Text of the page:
The Rookie

Movie review by
Nell Minow, Common Sense Media
The Rookie Movie Poster Image
Popular with kids
Sweet, engaging true story more appealing to tweens and up.
  • G
  • 2002
  • 128 minutes

Parents say

age 10+
Based on 4 reviews

Kids say

age 8+
Based on 10 reviews

Did this review miss something on diversity?

Research shows a connection between kids' healthy self-esteem and positive, diverse representations in books, TV shows, and movies. Want to help us help them? Suggest a diversity update

A lot or a little?

The parents' guide to what's in this movie.

Educational Value

Intended to entertain, not educate, but with some positive social messages about setting goals and working toward them.

Positive Messages

This story teaches the importance of setting goals and having an unyielding faith in something.  Also, if you do not succeed; try again. And, one is never too old to follow their dream. 

Positive Role Models & Representations

Jim Morris is an engaged teacher, an attentive father, and a loving husband. He teaches his students and his own children loyalty and the importance of having faith. 

Violence & Scariness
Sexy Stuff

Some kissing between husband and wife. 


"Hell" and "damn."


Ford trucks and Planters peanut logos are in the background. Frequent scenes with baseball brand names on bats and uniforms. 

Drinking, Drugs & Smoking

Adults drink casually after games. A few scenes take place in bars where the players toast with beer. A married couple shares a bottle of wine. No one gets drunk.

What parents need to know

Parents need to know that although The Rookie is rated G, it will not be of much interest to younger kids, since it deals primarily with an adult's pursuit of his career goals. Some kids might be upset by the scenes of Morris with his father, who is cold and unsympathetic, or by the financial problems faced by the family. There are references to divorce and remarriage. "Hell" and "damn" are said. Adults drink casually after games. A few scenes take place in bars where the players toast with beer. A married couple shares a bottle of wine. No one gets drunk.

User Reviews

  • Parents say
  • Kids say
Adult Written byMissBella June 14, 2011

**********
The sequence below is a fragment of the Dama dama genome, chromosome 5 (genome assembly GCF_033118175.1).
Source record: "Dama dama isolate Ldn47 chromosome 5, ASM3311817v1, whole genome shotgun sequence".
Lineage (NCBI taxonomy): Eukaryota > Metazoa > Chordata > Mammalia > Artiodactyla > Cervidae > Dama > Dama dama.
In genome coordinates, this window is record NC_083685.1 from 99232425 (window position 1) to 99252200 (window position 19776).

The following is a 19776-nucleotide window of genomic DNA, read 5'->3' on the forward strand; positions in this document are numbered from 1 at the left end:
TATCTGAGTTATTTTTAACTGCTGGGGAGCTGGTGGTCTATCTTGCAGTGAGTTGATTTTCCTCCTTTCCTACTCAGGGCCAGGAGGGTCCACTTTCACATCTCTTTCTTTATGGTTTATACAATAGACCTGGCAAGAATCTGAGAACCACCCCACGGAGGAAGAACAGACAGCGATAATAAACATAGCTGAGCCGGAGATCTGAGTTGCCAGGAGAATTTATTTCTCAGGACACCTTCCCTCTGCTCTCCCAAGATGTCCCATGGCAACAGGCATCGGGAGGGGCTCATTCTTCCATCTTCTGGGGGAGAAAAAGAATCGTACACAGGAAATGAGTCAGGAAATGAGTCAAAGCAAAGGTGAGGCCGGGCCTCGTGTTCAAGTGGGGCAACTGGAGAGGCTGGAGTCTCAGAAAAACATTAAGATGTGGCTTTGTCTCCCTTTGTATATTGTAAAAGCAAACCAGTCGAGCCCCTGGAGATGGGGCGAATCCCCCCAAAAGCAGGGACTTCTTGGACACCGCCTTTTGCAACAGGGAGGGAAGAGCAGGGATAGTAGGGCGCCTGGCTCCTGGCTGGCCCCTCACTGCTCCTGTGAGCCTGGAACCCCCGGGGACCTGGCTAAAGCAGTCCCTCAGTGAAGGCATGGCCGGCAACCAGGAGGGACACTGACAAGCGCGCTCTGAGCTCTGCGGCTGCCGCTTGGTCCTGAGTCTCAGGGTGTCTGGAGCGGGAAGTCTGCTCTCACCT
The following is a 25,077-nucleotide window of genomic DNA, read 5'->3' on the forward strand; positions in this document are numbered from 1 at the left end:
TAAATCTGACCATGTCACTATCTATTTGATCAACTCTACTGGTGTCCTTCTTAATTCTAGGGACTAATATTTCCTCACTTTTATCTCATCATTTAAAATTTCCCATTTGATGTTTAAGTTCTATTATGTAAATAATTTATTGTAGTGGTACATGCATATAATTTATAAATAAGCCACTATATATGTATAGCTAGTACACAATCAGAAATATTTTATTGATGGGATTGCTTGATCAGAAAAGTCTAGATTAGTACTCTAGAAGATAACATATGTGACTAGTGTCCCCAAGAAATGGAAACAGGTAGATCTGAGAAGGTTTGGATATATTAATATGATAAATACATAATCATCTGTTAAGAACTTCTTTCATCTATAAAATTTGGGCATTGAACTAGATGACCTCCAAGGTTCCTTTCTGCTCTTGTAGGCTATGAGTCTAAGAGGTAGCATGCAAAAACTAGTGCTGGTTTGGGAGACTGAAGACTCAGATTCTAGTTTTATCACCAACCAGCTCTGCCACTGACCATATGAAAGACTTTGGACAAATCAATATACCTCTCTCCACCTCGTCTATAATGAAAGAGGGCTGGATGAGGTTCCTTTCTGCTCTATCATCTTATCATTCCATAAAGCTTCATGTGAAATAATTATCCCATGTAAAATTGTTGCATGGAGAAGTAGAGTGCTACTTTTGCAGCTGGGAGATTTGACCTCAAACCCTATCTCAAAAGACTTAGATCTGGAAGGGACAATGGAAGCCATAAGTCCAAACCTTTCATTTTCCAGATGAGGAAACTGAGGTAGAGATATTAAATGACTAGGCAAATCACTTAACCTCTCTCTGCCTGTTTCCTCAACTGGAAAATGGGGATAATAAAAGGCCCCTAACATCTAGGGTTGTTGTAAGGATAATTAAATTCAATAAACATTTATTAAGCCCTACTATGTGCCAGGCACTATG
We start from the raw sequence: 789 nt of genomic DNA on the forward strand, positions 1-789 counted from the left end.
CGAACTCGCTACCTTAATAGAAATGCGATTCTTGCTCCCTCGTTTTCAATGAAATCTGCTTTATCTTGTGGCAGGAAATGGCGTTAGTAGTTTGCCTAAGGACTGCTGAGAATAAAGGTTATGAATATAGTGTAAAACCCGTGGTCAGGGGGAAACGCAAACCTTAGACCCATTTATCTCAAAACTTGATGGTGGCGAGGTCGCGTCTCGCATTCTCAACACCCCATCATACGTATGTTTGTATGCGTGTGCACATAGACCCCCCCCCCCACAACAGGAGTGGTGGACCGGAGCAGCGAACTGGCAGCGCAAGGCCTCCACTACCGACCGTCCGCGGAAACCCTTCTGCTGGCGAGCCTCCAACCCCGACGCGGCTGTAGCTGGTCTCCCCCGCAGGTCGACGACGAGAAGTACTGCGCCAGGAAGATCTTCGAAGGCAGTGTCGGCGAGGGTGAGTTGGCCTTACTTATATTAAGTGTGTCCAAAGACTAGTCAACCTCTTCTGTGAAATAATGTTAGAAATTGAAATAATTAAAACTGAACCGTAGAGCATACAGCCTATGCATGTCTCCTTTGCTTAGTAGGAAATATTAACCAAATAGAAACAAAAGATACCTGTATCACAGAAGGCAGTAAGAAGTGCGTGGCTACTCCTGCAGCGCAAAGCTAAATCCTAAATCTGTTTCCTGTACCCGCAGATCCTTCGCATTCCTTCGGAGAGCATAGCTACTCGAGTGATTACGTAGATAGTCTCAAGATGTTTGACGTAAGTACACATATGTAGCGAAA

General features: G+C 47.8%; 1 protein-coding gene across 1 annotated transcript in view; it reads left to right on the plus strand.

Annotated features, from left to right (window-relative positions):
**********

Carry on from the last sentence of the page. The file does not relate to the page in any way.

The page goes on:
Good movie BUT......

I was pretty disappointed in this movie, because it is rated G, but it should be rated PG! In one seen his wife grabs his butt briefly, and in another scene the... Continue reading
Adult Written byJustinInTown November 22, 2009
Kid, 11 years old August 6, 2018
Teen, 17 years old Written byabbacus February 20, 2013

Really good!

This is a great movie for older kids. Some drinking, a few minor sexual things (a female teacher grabs another male teachers "behind" and a couple is... Continue reading

What's the story?

THE ROOKIE centers around Morris (Dennis Quaid), who loves baseball and had his shot at the big leagues, but didn't make it. Morris is a high school baseball coach in a Texas town where everyone loves football. One day, Morris throws a few balls to the catcher and the team is impressed with the power of his arm. He promises that if they win the division title, he'll try out for the major leagues. The boys start winning games, so Morris ends up going to the try-outs. Despite his age, Morris is throwing up to 98 miles an hour. But the success of the team has brought a coaching offer from a bigger school. Morris can take it and give his family a more comfortable life. Or he can accept the offer to play on a minor league team, with the slim hope that he might get picked up by the major leagues. His dream asks a lot of him, but it asks a lot from his family, too, perhaps more than is fair to expect.

Is it any good?

This movie boasts dignified-but-heartwarming direction by John Lee Hancock, and a hit-it-out-of-the-ballpark performance by Dennis Quaid. If the story hadn't really happened, Disney would have had to make it up; but a high school science teacher did tell the baseball team he coached that if they won the division title he would try out for the major leagues. And they did and he did and Jim Morris did become the oldest rookie in 40 years. Sometimes, life just is a Disney movie. And this story turns out to make a very nice movie indeed, thanks to not one but two irresistible underdog-with-a-dream stories.

The Rookie is inevitably predictable and there are some dramatic embellishments, like the awkwardly inserted reconciliation with his father and the way the minor league coach tells Morris the big news. But the dream is so pure and Quaid is so good that most audiences will be happy to go along.

Talk to your kids about ...

  • Families can talk about our responsibility to help those we care about try to make their dreams come true and to share the dreams of those we love. What dreams does Morris have in The Rookie? What kinds of big dreams do you have? What about your family members?

  • Morris's father tells him that it is "okay to think about what you want to do until it is time to do what you were meant to do." How long and hard should you fight for a dream? How do you know when it is time to put a dream aside?

  • How does this compare to other basbeball moves you've seen?

Movie details

Our editors recommend

For kids who love the game

Themes & Topics

Browse titles with similar subject matter.

Common Sense Media's unbiased ratings are created by expert reviewers and aren't influenced by the product's creators or by any of our funders, affiliates, or partners.

See how we rate

Streaming options powered by JustWatch

About these links

Common Sense Media, a nonprofit organization, earns a small affiliate fee from Amazon or iTunes when you use our links to make a purchase. Thank you for your support.

Read more

Our ratings are based on child development best practices. We display the minimum age for which content is developmentally appropriate. The star rating reflects overall quality.

Learn how we rate